When Your Skin Erupts—Allergic Reactions and Rashes

Skin Allergies

According to the American Academy of Allergy, Asthma and Immunology (AAAAI), in 2010, skin allergies affected 13 percent of children aged 17 years and under. The Centers for Disease Control and Prevention (CDC) says these allergies are on the rise, increasing from 7.4 percent in 1997 to 12.5 percent in 2011.

Child or adult, allergic skin reactions can be really frustrating. Just when you think you’ve figured it out, you apply a moisturizer and end up with redness and inflammation.

Try these tips for soothing reactive skin—with product recommendations to help you deal with flare-ups.

What Causes Allergic Reactions?

The problem with skin reactions is that so many things can trigger them. Medications, plants, foods, clothing materials, detergents, ingredients in personal care products, and household cleaners can all cause the immune system to overreact, sending chemical messengers to the skin that cause symptoms like hives and swelling.

Skin can react this way when you touch something you’re allergic to, eat or inhale an allergen, or take a medication that triggers an allergic response in your body.

Since many skin conditions are difficult to diagnose, it’s important to remember that your body may be reacting to an allergen. If you suspect allergies may be involved, be sure to make an appointment with your allergist/immunologist, as he/she can help you discover your “triggers,” or those things that you may be allergic to.

Some common allergens include nickel, latex, dust, dyes, formaldehyde and formaldehyde releasers (like urea and DMDM hydantoin), fragrances, pet dander, preservatives, and more. Whatever causes the reaction, symptoms are similar, and include:

  • Hives
  • Rash
  • Itching
  • Swelling
  • Scales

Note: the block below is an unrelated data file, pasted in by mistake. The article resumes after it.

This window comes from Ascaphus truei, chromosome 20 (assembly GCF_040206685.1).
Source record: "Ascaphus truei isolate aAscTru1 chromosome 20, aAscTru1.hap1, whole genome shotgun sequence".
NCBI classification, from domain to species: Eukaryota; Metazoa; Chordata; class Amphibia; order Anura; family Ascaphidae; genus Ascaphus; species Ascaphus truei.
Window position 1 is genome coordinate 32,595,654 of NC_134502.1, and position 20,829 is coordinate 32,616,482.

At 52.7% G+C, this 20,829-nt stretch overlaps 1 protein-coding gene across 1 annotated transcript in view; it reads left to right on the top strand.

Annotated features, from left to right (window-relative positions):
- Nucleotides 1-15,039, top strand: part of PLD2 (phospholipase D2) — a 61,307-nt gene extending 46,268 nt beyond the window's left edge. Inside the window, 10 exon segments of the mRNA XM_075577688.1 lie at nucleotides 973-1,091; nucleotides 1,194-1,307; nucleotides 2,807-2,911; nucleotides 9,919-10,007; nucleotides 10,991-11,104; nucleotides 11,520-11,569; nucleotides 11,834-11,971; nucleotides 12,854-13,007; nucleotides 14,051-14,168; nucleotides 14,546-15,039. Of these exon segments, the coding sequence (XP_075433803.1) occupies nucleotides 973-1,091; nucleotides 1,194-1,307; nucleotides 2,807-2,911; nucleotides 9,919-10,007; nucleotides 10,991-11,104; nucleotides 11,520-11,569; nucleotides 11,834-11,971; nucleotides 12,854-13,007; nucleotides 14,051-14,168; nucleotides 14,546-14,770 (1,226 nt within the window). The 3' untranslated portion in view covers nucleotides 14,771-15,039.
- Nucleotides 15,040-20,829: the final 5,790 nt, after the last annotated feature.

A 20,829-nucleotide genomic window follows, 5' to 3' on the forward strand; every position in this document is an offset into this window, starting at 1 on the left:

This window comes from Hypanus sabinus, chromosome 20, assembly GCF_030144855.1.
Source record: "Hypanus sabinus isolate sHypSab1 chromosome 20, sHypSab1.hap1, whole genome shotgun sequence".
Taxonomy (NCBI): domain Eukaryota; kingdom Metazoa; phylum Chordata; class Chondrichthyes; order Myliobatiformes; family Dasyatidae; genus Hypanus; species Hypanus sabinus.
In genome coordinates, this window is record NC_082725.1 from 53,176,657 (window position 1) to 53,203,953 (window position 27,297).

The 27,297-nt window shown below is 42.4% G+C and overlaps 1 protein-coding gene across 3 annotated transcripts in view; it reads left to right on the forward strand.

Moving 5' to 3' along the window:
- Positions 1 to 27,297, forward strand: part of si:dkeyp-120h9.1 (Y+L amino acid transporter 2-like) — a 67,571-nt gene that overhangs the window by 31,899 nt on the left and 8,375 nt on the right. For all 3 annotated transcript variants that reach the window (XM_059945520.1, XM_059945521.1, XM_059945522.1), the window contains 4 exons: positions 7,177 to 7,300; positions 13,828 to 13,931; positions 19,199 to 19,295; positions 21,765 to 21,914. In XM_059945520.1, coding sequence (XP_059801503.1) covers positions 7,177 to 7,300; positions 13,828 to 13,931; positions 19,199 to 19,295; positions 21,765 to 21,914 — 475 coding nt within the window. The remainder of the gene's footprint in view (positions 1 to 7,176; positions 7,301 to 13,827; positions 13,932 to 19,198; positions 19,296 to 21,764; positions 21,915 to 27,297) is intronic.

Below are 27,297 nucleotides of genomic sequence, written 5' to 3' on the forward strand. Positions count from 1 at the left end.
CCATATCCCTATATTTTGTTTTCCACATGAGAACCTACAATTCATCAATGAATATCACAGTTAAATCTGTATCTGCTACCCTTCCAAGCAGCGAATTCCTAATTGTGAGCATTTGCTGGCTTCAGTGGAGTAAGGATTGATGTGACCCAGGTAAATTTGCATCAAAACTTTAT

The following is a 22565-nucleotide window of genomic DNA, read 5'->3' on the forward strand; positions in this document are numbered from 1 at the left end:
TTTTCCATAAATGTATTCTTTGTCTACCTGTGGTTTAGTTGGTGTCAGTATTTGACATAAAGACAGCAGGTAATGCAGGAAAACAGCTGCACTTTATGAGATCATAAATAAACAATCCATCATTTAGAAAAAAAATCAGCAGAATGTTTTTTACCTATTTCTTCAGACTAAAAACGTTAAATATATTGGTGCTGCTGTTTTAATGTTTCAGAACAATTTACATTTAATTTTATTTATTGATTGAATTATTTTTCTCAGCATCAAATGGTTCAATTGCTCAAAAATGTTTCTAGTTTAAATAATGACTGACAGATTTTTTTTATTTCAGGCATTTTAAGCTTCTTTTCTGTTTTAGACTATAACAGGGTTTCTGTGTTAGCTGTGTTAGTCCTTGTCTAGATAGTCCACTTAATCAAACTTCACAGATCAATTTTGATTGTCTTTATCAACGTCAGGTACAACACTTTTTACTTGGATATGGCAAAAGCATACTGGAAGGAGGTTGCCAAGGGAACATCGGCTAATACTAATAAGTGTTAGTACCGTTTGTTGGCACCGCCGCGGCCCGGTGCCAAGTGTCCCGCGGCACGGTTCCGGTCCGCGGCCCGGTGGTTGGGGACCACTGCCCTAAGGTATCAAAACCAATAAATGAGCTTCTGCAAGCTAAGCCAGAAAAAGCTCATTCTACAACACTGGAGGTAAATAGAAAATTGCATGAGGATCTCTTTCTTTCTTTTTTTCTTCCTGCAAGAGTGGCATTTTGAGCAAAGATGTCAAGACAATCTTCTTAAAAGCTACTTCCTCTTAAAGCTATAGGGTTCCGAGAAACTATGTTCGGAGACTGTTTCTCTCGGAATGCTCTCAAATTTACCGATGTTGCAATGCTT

• Blisters

To Prevent It

The first way to prevent allergic skin reactions is to avoid your triggers. That’s why it helps to make an appointment with your allergy doctor to determine what’s causing your immune system to overreact.

Even if you know your triggers, though, you may be at risk from a reaction, as there are more chemicals in our world today than at any other time in history. You may come into contact with a trigger and not know it. This may happen when you’re traveling or eating unfamiliar foods, but one of the main reasons is because you’re using new skin care products.

Here are some tips to help you reduce your chances of suffering an uncomfortable skin reaction:

  • Simplify: For this type of sensitive skin, less is more. The fewer products and ingredients you expose your skin to, the lower your risk for a reaction. Look for fewer ingredients in your products, and choose natural or organic based formulas over synthetic. Use fewer overall products, as well.
  • Go fragrance-free: Fragrances are one of the most common triggers of skin reactions. Avoid all synthetic fragrances, and be cautious even with natural ones from essential oils and other plant sources. Fragrance-free is best.
  • Avoid harsh chemicals: Other ingredients like dyes, formaldehyde, dioxins, propylene glycol, ureas, alcohols, and silicones have all been linked to allergic reactions. Try to avoid these ingredients as much as possible. If you shop with my Ingredients to Avoid list, you’ll be less likely to run across harsh ingredients that cause allergic reactions. You can also check your products on the Skin Deep Database for potentially hazardous ingredients.